An artist’s rendering shows winter view of a proposed new Juneau City Hall at 450 Whittier St. (Courtesy Image / North Wind Architects)

An artist’s rendering shows winter view of a proposed new Juneau City Hall at 450 Whittier St. (Courtesy Image / North Wind Architects)

Opinion: A new City Hall is an investment in democracy

That’s a business we want to be in business forever.

  • By Rich Moniak
  • Friday, September 2, 2022 11:47am
  • Opinion

The view of downtown Juneau from the Mount Roberts tram extends northwesterly from the library to the Dimond Courthouse and State Capitol Building. Across the street from those is the State Office Building. And as if to inform visitors that Juneau is a government town, the nine-story Federal Building stands tall alongside the Juneau flats.

From that vantage point, City Hall isn’t visible. It’s blocked from view by trees climbing the mountain slope. But even if it wasn’t obscured, architecturally speaking, it’s hardly worth noticing. And that conveys a lack of pride in our experiment with local self-governance.

Now to some, the City and Borough of Juneau is just another example of a wasteful, tax and spend bureaucracy. But we own it. And as Winston Churchill once observed, our democratic form of government isn’t “perfect or all-wise. Indeed, it has been said that democracy is the worst form of government except for all those other forms that have been tried from time to time.”

That’s why we’ll continue to have elections for mayor and representative assembly members. Why we expect them to hire a City Manager. And why every department under him or her will be staffed with civil servants.

It’s true they could all continue to work from the several different buildings they occupy now. But extensive repairs and renovations required in the current City Hall will cost about $12 million. And what assembly member Wade Bryson thinks is worse is the fact CBJ is paying $1 million each year in leases “for a business that’s in business forever.”

“Every aspect of Juneau life will improve by us doing city hall correctly” he’s argued. The proposed building on Whittier Street would be a “very appropriate city hall in the center of government operations.” It would serve as a declaration that “we believe in our future, and we believe in our future as the capital.”

James Bibb, a principal architect at NorthWind Architects in Juneau, referred to the concept design as a “box.” That’s in keeping it simple for the sake of the taxpaying public.

But a too simple box would inspire neglect, not upkeep.

In this case, the architecture is uniquely interesting and elegantly inviting for visitors. It should be appreciated enough by the public that we’ll expect CBJ’s budget to include sufficient funds to ensure the buildings attractiveness and functionality are well maintained.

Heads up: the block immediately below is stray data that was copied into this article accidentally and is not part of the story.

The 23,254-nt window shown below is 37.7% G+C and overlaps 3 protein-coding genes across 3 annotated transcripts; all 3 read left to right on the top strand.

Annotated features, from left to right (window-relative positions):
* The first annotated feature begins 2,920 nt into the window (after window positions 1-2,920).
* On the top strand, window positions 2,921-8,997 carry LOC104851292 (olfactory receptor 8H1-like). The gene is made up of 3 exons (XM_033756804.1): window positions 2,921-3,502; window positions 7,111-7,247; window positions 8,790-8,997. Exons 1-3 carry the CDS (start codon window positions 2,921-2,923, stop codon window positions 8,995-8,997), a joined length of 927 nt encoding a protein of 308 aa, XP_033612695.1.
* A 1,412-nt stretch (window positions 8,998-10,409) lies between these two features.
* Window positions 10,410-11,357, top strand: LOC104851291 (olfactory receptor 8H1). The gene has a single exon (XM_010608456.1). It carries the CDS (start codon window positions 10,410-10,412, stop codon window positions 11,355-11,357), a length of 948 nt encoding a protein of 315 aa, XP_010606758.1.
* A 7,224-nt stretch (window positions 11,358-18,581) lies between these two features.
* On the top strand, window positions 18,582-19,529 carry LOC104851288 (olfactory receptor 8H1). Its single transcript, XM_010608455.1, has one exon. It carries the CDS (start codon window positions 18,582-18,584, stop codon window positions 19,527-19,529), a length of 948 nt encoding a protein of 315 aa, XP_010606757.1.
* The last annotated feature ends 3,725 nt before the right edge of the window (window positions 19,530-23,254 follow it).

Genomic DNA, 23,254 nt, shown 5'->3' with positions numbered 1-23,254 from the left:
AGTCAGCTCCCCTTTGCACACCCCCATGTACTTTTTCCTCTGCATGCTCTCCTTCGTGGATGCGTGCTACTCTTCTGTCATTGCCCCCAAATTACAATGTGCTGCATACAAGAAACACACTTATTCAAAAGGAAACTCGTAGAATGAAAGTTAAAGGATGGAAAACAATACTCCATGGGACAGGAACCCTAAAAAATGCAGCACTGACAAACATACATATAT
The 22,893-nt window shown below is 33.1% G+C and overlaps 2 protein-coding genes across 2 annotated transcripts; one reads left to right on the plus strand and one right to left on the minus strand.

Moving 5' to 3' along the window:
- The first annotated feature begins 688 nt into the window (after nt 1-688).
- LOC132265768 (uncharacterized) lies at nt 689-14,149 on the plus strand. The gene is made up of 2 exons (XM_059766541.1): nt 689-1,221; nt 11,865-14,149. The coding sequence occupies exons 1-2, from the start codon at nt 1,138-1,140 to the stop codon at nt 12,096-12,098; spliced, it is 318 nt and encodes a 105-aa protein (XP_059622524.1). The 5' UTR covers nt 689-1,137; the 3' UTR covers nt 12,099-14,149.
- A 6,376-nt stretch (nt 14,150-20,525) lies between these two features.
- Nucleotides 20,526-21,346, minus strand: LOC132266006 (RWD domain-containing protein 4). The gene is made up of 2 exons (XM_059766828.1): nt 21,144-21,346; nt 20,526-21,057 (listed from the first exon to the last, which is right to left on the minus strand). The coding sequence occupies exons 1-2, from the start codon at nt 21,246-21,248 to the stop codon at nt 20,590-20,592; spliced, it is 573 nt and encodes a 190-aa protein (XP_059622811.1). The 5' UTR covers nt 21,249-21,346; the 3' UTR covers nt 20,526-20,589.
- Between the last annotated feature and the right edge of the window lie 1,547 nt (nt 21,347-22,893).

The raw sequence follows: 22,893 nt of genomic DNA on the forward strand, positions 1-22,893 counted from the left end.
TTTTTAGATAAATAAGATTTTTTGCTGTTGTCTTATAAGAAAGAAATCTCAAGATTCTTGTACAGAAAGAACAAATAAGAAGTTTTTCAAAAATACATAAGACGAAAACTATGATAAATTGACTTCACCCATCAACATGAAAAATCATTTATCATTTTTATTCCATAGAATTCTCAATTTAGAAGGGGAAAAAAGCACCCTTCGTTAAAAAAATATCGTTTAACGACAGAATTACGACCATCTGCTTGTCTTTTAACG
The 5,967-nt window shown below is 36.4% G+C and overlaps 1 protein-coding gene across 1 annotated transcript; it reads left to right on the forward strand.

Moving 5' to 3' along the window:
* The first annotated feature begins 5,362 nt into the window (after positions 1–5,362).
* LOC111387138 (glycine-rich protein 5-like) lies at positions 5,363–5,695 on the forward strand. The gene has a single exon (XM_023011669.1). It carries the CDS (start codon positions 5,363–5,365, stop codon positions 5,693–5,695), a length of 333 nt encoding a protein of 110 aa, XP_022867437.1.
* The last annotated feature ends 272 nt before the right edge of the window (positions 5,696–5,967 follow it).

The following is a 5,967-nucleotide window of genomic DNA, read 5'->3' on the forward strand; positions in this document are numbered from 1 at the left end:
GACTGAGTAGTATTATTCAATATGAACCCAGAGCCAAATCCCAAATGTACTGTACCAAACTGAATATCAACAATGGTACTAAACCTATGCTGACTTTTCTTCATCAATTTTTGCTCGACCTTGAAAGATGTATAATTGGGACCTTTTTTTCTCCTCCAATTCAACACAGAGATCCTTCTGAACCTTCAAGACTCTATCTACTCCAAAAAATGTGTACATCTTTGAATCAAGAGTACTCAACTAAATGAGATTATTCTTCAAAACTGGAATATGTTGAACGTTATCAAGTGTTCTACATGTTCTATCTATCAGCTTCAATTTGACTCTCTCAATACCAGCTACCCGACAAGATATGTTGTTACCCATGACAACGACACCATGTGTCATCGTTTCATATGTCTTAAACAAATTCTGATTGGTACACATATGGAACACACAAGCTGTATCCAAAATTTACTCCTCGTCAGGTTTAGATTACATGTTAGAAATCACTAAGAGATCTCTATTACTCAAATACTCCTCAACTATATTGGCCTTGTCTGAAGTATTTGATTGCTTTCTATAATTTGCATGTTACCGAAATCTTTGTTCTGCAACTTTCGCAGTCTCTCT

The same can be said for how we approach government. The desire to shrink it “down to the size where we can drown it in the bathtub” as libertarian lobbyist Grover Norquist once said, would guarantee dysfunction and failure. Then we’d be faced with one of the imperfect forms of governments worse than democracy.

For sure, construction and maintenance of the highest quality buildings for government use costs us taxpayers more. But the bold and enduring physical architecture housing our vital democratic institutions in Washington, D.C., every state capital, and City Halls across the country, are all investments in the powerful idea of a government of the people, by the people and for the people.

That’s a business we want to be in business forever.

Of course, the buildings of every nation state reflect that forever goal. For instance, the Kremlin’s architecture is magnificent.

But every Russian government building that’s thirty years or older holds the history of a failed communist state. They’re now home to an autocratic regime that launched an unjust, murderous war against Ukraine and is arresting any Russian who speaks out against it.

There are plenty of less spectacular examples of rotten governments watching over its citizens from powerfully built complexes. In such places, the peoples’ opinions of the government that occupies them, if they can be expressed at all, don’t matter.

In Juneau, our assembly is asking for permission to build a new City Hall. That doesn’t mean we should give them what they want. But instinctively dismissing the proposal as an unnecessary expense isn’t wise. Because as Bryson pointed out, over the long term it makes good economic sense. And it’s an investment in a future in which the next generations of Juneau’s residents should feel as blessed as we’ve been by the gift of self-governance.

• Rich Moniak is a Juneau resident and retired civil engineer with more than 25 years of experience working in the public sector. Columns, My Turns and Letters to the Editor represent the view of the author, not the view of the Juneau Empire. Have something to say? Here’s how to submit a My Turn or letter.

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